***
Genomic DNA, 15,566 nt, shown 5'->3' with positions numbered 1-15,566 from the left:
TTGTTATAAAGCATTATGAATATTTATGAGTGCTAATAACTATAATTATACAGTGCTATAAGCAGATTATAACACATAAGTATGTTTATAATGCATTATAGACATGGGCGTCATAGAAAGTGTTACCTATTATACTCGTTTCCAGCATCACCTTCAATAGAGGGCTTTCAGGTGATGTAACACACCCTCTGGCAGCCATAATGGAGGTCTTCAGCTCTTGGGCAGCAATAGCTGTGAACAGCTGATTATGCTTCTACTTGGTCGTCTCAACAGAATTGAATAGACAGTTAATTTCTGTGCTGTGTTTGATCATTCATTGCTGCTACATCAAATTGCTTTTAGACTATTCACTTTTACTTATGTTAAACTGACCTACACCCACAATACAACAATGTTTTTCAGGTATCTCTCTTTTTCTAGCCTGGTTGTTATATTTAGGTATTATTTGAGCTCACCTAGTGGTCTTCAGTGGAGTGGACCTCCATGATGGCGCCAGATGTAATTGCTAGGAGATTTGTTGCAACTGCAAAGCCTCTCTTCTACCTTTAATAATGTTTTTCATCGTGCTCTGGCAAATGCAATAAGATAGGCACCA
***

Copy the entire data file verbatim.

Genomic DNA, 15,566 nt, shown 5'->3' with positions numbered 1-15,566 from the left:
TTGTTATAAAGCATTATGAATATTTATGAGTGCTAATAACTATAATTATACAGTGCTATAAGCAGATTATAACACATAAGTATGTTTATAATGCATTATAGACATGGGCGTCATAGAAAGTGTTACCTATTATACTCGTTTCCAGCATCACCTTCAATAGAGGGCTTTCAGGTGATGTAACACACCCTCTGGCAGCCATAATGGAGGTCTTCAGCTCTTGGGCAGCAATAGCTGTGAACAGCTGATTATGCTTCTACTTGGTCGTCTCAACAGAATTGAATAGACAGTTAATTTCTGTGCTGTGTTTGATCATTCATTGCTGCTACATCAAATTGCTTTTAGACTATTCACTTTTACTTATGTTAAACTGACCTACACCCACAATACAACAATGTTTTTCAGGTATCTCTCTTTTTCTAGCCTGGTTGTTATATTTAGGTATTATTTGAGCTCACCTAGTGGTCTTCAGTGGAGTGGACCTCCATGATGGCGCCAGATGTAATTGCTAGGAGATTTGTTGCAACTGCAAAGCCTCTCTTCTACCTTTAATAATGTTTTTCATCGTGCTCTGGCAAATGCAATAAGATAGGCACCA